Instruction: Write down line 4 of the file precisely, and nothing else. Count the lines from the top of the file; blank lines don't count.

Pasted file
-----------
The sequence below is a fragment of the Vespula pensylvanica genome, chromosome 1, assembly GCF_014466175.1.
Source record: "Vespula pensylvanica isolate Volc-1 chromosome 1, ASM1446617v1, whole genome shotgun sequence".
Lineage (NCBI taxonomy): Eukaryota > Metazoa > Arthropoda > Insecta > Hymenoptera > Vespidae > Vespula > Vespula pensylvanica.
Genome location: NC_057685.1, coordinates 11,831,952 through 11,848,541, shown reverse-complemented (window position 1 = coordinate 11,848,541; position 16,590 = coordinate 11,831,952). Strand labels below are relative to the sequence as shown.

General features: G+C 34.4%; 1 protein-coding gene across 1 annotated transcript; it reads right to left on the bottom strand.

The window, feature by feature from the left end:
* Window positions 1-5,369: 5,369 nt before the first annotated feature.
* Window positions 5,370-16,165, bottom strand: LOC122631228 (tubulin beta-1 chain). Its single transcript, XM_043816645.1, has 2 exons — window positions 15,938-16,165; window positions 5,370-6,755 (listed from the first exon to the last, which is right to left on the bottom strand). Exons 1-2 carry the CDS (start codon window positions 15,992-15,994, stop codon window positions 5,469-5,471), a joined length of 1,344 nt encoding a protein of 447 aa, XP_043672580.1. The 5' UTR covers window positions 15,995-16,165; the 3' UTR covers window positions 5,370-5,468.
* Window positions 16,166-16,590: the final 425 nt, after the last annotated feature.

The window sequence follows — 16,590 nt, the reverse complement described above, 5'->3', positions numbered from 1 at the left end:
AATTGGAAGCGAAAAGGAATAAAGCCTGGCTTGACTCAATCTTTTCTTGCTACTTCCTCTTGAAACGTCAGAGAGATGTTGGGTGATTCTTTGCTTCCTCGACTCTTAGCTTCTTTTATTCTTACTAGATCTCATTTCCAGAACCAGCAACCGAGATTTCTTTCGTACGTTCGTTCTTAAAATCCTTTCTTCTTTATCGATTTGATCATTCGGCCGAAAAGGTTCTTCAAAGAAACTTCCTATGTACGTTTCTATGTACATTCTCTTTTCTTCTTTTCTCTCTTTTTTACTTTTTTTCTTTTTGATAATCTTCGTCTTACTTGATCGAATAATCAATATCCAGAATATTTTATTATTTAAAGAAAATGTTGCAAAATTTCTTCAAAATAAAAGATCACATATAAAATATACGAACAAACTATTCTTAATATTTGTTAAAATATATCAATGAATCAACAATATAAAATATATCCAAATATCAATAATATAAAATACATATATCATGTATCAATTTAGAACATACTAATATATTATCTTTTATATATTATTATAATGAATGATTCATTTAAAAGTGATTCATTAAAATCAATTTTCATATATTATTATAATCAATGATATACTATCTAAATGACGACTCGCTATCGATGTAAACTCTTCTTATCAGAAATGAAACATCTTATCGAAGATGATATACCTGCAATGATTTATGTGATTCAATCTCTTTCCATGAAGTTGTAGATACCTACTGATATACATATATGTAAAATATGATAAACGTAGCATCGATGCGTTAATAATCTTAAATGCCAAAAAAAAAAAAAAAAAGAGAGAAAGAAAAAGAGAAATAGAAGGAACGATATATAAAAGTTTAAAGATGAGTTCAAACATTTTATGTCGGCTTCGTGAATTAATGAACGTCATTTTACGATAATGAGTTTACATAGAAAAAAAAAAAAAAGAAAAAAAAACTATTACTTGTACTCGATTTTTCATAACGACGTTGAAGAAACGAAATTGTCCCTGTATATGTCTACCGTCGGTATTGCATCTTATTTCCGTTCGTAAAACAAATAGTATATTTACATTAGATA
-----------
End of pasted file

Genome location: NC_057685.1, coordinates 11,831,952 through 11,848,541, shown reverse-complemented (window position 1 = coordinate 11,848,541; position 16,590 = coordinate 11,831,952). Strand labels below are relative to the sequence as shown.